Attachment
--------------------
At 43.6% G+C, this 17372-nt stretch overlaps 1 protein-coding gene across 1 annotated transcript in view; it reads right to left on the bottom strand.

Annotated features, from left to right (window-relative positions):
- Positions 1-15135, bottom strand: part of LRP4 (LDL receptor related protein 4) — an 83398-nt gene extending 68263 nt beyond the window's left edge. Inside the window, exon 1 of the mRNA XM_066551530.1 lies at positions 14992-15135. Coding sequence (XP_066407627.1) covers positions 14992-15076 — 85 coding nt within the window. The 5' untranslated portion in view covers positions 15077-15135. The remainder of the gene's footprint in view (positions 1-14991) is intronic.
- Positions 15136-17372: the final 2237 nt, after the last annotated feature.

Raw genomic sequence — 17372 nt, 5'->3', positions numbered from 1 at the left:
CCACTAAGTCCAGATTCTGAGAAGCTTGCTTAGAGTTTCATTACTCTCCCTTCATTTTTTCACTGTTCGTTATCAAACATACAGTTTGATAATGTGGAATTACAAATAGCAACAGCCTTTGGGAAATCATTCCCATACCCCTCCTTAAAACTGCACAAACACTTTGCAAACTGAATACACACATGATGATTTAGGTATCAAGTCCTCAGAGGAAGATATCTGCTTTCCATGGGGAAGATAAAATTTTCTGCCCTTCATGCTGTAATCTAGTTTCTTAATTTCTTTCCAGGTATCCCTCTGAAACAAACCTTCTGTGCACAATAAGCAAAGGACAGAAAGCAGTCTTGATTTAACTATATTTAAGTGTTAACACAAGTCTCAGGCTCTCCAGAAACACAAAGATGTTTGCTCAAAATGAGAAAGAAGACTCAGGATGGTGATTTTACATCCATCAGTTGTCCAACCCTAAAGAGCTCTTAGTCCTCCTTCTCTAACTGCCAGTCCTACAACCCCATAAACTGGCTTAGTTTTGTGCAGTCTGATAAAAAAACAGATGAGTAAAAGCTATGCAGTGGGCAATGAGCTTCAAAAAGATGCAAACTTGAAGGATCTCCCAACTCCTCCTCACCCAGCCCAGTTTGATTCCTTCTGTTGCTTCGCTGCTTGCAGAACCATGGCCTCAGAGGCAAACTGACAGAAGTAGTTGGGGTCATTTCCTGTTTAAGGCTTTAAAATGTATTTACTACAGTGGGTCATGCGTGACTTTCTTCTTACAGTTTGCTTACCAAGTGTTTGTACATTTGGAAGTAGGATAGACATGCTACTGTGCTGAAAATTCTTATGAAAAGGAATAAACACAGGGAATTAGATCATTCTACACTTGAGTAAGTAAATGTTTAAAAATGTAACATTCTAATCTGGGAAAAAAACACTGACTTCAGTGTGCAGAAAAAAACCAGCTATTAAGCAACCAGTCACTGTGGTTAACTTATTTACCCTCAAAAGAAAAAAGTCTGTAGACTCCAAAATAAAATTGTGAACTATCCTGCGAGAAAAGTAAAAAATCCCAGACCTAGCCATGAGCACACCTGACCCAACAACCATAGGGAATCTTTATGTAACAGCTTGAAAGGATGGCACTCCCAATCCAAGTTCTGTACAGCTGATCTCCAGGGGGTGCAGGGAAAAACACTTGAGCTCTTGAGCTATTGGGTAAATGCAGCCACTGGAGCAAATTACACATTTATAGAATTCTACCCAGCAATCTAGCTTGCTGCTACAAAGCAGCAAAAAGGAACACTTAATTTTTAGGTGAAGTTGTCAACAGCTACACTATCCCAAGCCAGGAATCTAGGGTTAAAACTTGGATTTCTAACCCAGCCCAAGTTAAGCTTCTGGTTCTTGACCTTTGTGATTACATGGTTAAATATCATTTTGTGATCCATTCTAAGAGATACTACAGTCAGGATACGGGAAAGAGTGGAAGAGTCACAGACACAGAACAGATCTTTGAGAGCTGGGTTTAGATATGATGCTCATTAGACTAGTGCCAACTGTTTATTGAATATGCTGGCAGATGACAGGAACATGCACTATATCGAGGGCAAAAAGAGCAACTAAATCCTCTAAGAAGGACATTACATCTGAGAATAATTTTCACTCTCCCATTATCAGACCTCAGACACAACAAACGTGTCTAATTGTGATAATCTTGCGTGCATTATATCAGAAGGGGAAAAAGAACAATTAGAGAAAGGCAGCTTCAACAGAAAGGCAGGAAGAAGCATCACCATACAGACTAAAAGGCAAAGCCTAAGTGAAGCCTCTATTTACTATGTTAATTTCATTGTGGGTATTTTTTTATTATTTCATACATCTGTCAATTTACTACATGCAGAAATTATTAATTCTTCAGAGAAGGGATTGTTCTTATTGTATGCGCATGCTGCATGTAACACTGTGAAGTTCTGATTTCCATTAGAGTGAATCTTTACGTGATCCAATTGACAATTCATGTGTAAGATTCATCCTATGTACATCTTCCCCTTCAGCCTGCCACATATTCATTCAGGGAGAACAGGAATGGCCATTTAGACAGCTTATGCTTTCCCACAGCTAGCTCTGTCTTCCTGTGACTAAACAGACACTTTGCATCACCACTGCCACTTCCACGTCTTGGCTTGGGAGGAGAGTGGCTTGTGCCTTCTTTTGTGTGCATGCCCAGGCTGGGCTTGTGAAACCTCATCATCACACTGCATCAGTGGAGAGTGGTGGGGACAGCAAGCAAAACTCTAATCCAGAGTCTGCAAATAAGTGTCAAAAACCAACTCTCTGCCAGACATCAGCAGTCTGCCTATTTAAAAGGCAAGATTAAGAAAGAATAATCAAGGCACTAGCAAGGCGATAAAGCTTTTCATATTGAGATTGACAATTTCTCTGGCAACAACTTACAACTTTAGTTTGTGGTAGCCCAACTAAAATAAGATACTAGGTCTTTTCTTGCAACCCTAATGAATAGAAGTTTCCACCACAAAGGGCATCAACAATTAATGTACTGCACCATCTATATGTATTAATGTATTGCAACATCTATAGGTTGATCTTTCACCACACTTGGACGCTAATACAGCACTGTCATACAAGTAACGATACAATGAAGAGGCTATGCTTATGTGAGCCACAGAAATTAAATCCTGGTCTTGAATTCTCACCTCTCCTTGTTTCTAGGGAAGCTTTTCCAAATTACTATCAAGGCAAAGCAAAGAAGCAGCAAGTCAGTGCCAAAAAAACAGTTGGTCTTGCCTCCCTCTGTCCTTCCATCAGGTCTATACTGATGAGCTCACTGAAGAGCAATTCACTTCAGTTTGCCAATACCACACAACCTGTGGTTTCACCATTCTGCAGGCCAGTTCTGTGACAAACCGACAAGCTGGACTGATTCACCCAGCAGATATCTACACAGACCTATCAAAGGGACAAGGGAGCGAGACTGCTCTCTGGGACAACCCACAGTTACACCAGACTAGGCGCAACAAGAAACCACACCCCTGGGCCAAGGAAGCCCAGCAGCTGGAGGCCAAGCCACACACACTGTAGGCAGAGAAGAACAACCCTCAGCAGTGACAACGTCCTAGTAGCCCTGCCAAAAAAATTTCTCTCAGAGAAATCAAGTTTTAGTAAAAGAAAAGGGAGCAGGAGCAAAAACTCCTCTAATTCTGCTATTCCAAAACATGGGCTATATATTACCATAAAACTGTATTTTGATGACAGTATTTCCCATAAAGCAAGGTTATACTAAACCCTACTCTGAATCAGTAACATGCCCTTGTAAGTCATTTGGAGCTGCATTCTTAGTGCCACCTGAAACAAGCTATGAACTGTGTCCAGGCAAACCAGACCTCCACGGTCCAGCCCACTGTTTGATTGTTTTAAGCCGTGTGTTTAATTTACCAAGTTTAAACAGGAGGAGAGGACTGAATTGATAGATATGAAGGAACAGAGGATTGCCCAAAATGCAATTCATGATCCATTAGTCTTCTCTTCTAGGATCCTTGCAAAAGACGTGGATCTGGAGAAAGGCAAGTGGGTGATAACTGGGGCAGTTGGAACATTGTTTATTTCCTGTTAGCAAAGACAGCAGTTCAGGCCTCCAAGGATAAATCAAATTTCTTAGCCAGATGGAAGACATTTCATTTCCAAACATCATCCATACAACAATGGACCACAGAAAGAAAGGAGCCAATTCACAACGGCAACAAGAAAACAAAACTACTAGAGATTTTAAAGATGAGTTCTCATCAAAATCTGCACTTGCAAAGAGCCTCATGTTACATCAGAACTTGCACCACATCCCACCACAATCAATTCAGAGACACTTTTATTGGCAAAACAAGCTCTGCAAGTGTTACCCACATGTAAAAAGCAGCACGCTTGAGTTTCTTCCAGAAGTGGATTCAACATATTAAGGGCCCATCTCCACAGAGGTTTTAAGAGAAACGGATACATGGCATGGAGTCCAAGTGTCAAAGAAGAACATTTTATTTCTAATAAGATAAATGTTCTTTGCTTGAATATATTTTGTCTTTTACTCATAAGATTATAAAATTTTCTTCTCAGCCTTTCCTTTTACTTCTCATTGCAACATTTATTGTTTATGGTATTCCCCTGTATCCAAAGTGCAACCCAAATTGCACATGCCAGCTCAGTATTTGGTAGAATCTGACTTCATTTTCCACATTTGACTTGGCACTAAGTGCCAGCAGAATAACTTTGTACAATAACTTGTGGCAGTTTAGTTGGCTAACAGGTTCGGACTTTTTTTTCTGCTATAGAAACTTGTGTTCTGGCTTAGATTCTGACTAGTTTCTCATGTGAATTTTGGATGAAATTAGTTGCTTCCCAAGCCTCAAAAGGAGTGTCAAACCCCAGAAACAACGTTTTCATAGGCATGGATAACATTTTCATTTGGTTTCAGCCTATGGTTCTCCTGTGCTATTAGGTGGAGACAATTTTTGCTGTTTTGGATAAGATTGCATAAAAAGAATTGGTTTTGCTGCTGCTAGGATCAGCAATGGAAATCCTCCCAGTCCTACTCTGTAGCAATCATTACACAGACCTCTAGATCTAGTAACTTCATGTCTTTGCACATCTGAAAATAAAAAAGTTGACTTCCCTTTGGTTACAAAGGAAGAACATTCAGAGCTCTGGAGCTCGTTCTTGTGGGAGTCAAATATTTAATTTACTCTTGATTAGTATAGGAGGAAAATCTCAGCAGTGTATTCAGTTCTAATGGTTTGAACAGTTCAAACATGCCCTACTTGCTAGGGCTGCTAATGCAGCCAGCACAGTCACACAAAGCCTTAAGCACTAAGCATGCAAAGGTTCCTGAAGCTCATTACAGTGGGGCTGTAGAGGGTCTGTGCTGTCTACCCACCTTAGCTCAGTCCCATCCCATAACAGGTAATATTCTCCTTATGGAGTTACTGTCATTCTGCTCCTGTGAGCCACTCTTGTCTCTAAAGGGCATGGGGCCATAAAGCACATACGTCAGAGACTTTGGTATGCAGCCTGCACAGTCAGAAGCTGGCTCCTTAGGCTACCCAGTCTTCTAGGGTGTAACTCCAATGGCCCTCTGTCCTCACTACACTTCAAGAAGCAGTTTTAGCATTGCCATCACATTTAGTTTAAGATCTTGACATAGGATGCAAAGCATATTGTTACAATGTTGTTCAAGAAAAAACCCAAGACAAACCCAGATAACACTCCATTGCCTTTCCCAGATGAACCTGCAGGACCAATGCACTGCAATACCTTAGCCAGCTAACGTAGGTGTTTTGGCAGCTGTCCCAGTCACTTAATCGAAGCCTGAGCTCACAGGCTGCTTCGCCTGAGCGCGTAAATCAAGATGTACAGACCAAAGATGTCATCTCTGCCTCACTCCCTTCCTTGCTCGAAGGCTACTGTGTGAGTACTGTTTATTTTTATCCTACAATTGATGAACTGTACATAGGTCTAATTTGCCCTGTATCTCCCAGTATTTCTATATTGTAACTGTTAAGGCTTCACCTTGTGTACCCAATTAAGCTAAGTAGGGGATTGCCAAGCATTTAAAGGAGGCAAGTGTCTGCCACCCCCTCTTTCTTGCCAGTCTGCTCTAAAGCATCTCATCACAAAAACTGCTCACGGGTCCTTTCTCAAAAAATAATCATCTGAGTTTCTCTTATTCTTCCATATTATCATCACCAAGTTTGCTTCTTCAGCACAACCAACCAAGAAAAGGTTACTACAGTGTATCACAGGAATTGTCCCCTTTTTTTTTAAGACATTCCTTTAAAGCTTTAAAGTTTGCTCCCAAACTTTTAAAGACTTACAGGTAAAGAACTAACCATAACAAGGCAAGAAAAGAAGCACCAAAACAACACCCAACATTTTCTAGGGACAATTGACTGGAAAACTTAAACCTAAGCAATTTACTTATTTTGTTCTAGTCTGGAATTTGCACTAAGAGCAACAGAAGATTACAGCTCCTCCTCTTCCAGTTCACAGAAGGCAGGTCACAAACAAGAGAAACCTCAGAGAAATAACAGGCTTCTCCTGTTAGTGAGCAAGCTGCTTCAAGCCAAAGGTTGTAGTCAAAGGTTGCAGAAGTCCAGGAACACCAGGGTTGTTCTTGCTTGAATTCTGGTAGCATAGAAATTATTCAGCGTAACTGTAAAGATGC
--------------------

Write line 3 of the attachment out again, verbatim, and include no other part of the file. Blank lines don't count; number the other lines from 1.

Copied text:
- Positions 1-15135, bottom strand: part of LRP4 (LDL receptor related protein 4) — an 83398-nt gene extending 68263 nt beyond the window's left edge. Inside the window, exon 1 of the mRNA XM_066551530.1 lies at positions 14992-15135. Coding sequence (XP_066407627.1) covers positions 14992-15076 — 85 coding nt within the window. The 5' untranslated portion in view covers positions 15077-15135. The remainder of the gene's footprint in view (positions 1-14991) is intronic.